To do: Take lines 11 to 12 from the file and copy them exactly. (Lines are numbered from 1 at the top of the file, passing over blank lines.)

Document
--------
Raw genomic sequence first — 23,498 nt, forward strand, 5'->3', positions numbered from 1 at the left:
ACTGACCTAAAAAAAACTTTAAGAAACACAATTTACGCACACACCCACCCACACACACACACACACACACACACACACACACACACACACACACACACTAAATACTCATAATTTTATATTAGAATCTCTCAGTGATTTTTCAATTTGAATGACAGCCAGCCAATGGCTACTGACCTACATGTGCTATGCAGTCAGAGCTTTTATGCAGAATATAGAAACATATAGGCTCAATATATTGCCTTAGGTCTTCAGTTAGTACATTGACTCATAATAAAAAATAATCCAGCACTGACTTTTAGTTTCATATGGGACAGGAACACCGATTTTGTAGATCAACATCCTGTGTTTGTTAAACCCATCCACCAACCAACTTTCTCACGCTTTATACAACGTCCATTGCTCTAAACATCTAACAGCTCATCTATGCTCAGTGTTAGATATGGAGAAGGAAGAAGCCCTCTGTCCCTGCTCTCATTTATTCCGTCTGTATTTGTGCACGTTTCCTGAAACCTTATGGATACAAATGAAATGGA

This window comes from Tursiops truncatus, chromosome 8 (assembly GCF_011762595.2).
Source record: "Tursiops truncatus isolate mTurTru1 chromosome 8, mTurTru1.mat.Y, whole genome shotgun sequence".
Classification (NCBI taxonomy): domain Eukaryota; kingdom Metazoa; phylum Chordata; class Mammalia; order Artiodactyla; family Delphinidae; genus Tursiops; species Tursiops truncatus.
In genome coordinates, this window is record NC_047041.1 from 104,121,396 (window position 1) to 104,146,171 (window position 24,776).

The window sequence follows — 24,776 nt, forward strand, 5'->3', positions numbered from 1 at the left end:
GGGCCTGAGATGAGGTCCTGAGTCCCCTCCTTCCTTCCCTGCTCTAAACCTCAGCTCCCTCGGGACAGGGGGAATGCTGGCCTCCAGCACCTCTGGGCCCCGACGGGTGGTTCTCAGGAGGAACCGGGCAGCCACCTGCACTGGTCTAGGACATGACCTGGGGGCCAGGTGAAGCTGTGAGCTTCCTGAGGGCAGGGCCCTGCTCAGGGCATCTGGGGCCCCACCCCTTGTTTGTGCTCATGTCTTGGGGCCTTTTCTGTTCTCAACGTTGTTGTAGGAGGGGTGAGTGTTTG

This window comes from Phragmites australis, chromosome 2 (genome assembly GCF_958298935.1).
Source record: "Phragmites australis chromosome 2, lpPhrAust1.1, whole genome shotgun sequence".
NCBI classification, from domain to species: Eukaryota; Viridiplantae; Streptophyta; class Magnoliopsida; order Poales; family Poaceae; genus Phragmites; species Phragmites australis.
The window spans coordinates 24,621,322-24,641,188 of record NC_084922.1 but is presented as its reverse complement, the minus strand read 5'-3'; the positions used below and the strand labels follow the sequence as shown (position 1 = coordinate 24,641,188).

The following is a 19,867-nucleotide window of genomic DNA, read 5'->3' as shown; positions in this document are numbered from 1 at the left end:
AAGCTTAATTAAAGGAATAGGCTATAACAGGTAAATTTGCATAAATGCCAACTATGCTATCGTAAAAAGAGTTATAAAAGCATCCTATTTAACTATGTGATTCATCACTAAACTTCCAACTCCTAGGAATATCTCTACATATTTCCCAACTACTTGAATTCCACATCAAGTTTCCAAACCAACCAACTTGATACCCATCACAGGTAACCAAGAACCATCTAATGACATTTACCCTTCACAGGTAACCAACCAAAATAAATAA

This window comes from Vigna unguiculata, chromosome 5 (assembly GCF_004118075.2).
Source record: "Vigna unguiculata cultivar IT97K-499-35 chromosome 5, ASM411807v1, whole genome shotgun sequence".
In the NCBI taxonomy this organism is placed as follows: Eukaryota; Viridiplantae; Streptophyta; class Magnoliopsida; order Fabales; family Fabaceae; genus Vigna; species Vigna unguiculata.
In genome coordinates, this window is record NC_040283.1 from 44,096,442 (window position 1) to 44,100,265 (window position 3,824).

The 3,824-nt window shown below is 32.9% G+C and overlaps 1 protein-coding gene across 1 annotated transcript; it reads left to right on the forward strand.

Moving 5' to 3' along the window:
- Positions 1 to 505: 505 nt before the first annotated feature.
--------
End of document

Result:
NCBI classification, from domain to species: Eukaryota; Viridiplantae; Streptophyta; class Magnoliopsida; order Poales; family Poaceae; genus Phragmites; species Phragmites australis.
The window spans coordinates 24,621,322-24,641,188 of record NC_084922.1 but is presented as its reverse complement, the minus strand read 5'-3'; the positions used below and the strand labels follow the sequence as shown (position 1 = coordinate 24,641,188).